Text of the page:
The two Indians raged across the room at each other. One was tall and heavy, the other was short, muscular. High-pressure and low-pressure fronts.
The music was so loud that Victor could barely hear the voices as the two Indians escalated the argument into a fistfight. Soon there were no voices to be heard, only guttural noises that could have been curses or wood breaking. Then the music stopped so suddenly that the silence frightened Victor.
"What the fuck's going on?" Victor's father yelled, his voice coming quickly and with force. It shook the walls of the house.
"Adolph and Arnold are fighting again," Victor's mother said. Adolph and Arnold were her brothers, Victor's uncles. They always fought. Had been fighting since the very beginning.
"Well, tell them to get their goddamn asses out of my house," Victor's father yelled again, his decibel level rising to meet the tension in the house.
"They already left," Victor's mother said. "They're fighting out in the yard."
Victor heard this and ran to his window. He could see his uncles slugging each other with such force that they had to be in love. Strangers would never want to hurt each other that badly. But it was strangely quiet, like Victor was watching a television show with the volume turned all the way down. He could hear the party upstairs move to the windows, step onto the front porch to watch the battle.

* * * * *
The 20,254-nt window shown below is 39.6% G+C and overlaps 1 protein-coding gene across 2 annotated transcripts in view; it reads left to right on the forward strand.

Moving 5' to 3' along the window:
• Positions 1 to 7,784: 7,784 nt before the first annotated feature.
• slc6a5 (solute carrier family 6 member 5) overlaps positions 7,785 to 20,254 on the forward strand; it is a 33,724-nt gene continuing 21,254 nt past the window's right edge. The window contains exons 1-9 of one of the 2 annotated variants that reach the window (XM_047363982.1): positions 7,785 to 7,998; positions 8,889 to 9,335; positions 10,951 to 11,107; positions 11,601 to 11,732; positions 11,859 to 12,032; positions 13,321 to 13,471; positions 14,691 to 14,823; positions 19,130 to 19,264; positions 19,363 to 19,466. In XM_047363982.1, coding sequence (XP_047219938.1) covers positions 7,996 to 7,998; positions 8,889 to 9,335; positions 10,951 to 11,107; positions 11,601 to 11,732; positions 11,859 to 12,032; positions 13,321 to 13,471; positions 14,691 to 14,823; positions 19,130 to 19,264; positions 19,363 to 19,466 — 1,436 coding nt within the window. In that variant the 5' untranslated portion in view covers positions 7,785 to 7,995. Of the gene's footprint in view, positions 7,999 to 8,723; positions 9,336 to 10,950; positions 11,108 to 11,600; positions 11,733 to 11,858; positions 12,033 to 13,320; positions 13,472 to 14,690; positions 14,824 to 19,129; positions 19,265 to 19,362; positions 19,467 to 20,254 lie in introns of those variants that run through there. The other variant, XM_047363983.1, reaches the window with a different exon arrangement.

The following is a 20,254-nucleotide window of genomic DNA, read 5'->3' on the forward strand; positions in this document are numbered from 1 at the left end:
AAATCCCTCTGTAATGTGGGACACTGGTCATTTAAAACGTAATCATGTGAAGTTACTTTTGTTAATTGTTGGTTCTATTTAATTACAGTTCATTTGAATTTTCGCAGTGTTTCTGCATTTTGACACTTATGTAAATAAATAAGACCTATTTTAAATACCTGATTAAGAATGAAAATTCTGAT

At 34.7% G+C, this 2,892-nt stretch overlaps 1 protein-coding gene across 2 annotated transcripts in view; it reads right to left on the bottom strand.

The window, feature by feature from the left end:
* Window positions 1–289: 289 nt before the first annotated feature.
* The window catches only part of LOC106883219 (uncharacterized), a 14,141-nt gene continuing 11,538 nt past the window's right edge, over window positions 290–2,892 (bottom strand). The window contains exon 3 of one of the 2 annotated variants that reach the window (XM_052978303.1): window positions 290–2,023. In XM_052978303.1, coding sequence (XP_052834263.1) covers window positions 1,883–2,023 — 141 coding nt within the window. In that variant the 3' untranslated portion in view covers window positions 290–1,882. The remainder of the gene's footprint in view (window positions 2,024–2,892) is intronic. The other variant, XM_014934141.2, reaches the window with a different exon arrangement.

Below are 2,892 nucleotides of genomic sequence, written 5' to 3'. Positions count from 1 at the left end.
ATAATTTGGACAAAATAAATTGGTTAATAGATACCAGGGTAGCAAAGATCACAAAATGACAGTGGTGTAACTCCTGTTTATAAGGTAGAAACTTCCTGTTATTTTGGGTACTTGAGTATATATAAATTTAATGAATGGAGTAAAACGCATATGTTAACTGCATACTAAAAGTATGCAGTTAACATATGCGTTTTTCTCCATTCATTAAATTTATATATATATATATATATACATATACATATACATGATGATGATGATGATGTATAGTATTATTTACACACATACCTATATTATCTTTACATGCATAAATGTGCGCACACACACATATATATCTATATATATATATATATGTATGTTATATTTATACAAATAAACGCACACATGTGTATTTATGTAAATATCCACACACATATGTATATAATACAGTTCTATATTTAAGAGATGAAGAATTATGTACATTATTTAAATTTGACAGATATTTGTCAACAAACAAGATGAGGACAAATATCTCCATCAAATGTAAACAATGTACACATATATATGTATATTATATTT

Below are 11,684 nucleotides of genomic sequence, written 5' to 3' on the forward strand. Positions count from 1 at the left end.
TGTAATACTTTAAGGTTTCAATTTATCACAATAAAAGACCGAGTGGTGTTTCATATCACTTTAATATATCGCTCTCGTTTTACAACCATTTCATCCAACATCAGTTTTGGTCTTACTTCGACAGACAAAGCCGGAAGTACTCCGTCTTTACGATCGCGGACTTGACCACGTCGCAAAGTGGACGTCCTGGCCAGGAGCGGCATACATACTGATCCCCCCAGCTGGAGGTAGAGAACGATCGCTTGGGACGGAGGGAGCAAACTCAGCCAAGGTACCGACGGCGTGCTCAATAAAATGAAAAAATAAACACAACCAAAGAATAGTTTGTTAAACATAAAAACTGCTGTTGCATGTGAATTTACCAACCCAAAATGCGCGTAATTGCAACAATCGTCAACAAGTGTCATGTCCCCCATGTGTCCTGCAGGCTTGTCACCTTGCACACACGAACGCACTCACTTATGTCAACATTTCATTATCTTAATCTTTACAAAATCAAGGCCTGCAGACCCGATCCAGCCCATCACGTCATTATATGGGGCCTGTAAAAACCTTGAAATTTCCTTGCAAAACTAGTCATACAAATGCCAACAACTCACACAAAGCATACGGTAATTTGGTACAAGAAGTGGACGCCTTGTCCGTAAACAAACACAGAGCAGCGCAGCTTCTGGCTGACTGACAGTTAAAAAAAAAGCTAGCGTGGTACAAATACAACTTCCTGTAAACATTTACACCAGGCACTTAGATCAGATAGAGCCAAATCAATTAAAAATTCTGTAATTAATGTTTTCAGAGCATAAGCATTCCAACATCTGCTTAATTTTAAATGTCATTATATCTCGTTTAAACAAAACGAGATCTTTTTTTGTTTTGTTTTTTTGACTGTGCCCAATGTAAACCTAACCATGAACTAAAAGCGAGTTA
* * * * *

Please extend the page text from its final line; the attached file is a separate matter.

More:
During other hurricanes broadcast on the news, Victor had seen crazy people tie themselves to trees on the beach. Those people wanted to feel the force of the hurricane firsthand, wanted it to be like an amusement ride, but the thin ropes were broken and the people were broken. Sometimes the trees themselves were pulled from the ground and both the trees and the people tied to the trees were carried away.
Standing at his window, watching his uncles grow bloody and tired, Victor pulled the strings of his pajama bottoms tighter. He squeezed his hands into fists and pressed his face tightly against the glass.
"They're going to kill each other," somebody yelled from an upstairs window. Nobody disagreed and nobody moved to change the situation. Witnesses. They were all witnesses and nothing more. For hundreds of years, Indians were witnesses to crimes of an epic scale. Victor's uncles were in the midst of a misdemeanor that would remain one even if somebody was to die. One Indian killing another did not create a special kind of storm. This little kind of hurricane was generic. It didn't even deserve a name.